Summer vacation begins today! Have a lot of reading planned, although I hope that I can find better books than I struggled through this past weekend-- a lot of depressing stuff, and more quirky fantasies than I thought were possible to have been published. Sigh. Well, Armchair BEA starts on Wednesday, so that will be fun!
It's Marvelous Middle Grade Monday at Ramblings of a Wannabe Scribe and What Are You Reading? day at Teach Mentor Texts and Unleashing Readers. It's also Nonfiction Monday.
Dairman, Tara. The Stars of Summer
May 5th 2015 by Putnam Juvenile
In this sequel to All Four Stars, Gladys is given a summer at camp by new friend Charissa Bentley, whose parents run the local camp. Since her friend Sandy is being sent to a sleep away camp, she hopes to be able to use the opportunity to sneak into New York and complete some of her reviewing assignments for the newspaper who mistakenly thinks she is much older. Instead, she gets sucked into working in the camp kitchen and into remedial swimming lessons with camp celebrity, a teen author who sometimes deigns to be nice to her. To complete an assignment on hot dogs (that is really the work of the evil G. Gadfly), she cajoles her parents into taking her to beaches, where they eat hotdogs and also bond as a family. When Gladys discovers Gadfly's evil plan, she works to make sure he can't complete it.
Strengths: Fun, upbeat story about a child with an interest and passion. I especially liked how the PARENTS were the ones that really grew, although Gladys does stretch herself as well. The family bonding time is a relief after the neglect of the first book, and the villains are just wicked enough to be believable. Enjoyed this quite a bit.
Weaknesses: In the first book, the first chapter was absolutely hysterical and action packed; I kept waiting for something like that in this book, but it never came. This also stretched credulity quite a bit, with two young writers. I was proofreading 8th grade papers where students didn't use any capitalization, so a best selling 12-year-old author? Hard to believe. Also had trouble believing the camp kitchen part. Students will not have this problem.
What I really think: Loved the first one, and this is a worthy second. Hope the series doesn't go beyond three, though-- I'd much rather have stand alone titles!
Mackler, Carolyn. Best Friend Next Door
May 26th 2015 by Scholastic Press
E ARC from Edelweiss Above the Treeline
ARC from Young Adult Book Central and reviewed there.
Hannah is sad when her best friend Sophie moves to Canada, and she's not happy when the girl who moves in next door is wearing the same shirt she has on, has the same birthday, and likes peanut butter but hates pizza! In addition to missing her best friend, Hannah is upset because her step mom, Margo, who is soon adopting her, is having a baby. Emme isn't happy about moving from a warm island to a cold, landlocked place, and she's unhappy when her cat Butterball goes missing... and ends up at Hannah's house. When school starts, Hannah's year is going smoothly, but Emme is stuck with a difficult teacher as well as mean girls in her class. Eventually, Hannah and Emme become friends because they both love to swim and embrace their differences. Hannah is instrumental in telling Emme's two mothers about Emme's difficulties at school, which results in Emme being moved to another class. The two have their ups and downs, especially when they go to winter camp with Sophie, and Emme and Sophie hit it off, much to Hannah's consternation. Fifth grade is a difficult year, with lots of drama, but in the end, the girls end up even better friends.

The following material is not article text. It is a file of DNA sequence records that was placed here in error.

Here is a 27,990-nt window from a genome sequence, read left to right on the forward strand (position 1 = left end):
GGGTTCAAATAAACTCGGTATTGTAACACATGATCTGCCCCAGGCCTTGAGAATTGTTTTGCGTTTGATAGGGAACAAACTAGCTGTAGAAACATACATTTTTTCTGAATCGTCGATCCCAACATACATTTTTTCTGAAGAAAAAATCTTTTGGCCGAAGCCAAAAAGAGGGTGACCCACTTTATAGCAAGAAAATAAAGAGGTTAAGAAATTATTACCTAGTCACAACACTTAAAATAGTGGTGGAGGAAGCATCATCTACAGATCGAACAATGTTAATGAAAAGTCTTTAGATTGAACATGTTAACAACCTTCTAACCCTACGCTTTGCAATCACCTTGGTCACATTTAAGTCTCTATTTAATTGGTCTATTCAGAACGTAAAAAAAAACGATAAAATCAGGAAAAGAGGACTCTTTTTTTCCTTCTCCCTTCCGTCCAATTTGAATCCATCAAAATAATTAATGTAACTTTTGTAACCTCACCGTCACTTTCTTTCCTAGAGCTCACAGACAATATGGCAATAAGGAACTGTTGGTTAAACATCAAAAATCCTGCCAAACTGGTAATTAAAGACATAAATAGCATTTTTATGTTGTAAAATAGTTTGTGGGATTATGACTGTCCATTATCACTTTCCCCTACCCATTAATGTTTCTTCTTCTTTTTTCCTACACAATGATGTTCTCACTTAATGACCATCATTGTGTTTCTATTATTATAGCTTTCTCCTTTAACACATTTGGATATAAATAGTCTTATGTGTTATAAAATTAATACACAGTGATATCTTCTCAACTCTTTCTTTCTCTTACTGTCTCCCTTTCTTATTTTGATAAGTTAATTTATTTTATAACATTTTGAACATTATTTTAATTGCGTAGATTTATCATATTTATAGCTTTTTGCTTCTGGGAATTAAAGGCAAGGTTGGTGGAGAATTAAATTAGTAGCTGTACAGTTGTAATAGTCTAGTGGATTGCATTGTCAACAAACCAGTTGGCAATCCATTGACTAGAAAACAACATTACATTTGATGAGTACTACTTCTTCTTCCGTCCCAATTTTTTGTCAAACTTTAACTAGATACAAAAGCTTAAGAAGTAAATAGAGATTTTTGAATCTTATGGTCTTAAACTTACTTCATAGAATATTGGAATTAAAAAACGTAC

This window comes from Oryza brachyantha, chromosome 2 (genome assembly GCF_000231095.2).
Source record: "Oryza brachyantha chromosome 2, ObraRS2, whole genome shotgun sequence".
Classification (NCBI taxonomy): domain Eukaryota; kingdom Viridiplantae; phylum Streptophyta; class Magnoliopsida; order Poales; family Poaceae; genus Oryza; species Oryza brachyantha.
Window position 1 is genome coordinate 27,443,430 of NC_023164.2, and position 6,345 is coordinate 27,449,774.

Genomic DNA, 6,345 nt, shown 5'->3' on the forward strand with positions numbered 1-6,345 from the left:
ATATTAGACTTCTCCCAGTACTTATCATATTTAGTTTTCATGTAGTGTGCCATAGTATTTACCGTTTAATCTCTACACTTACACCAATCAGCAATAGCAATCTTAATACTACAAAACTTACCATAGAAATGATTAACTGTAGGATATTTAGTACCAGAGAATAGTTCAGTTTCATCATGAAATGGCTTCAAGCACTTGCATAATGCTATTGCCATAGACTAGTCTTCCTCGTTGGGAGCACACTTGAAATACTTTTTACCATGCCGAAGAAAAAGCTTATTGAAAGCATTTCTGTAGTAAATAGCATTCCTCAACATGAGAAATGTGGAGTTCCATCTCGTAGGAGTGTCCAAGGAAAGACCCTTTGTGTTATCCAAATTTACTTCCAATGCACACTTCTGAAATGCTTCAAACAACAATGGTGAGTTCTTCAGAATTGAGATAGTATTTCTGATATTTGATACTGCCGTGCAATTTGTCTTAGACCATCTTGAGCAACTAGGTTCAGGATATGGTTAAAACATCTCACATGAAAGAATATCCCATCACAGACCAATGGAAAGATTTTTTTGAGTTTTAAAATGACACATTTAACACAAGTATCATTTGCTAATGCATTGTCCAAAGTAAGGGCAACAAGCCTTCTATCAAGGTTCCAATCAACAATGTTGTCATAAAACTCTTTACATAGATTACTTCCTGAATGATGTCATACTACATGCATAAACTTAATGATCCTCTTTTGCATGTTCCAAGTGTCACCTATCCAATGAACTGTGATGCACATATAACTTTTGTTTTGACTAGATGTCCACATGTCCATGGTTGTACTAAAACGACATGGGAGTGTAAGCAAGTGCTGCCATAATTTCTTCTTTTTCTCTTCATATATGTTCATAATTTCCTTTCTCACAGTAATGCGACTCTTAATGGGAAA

Strengths: There's some bullying in this, but it is done in a realistic way. Mean girls in Emme's class make fun of her because she's small, but always in a joking way, quietly and behind the teacher's back. There's even an anti-bullying assembly; those are a real thing, although I doubt they do any good at all. The fact that Emme has two mothers is very matter of fact, and Hannah's difficulty in accepting the new baby is realistic for this age group. Generally upbeat, with small but significant-at-the-time problems. Nice middle grade entry from a YA author.
Weaknesses: This came very close to being TOO angsty when Hannah got upset at camp, but pulled back in time. Butterball having an illness also was almost overboard. There was enough going on without these two events.
What I really think: This is more of an elementary school book, but I may buy it for 6th graders, who are still having more friend drama than boyfriend drama. Seventh graders might even read it, but it's much too young for 8th graders.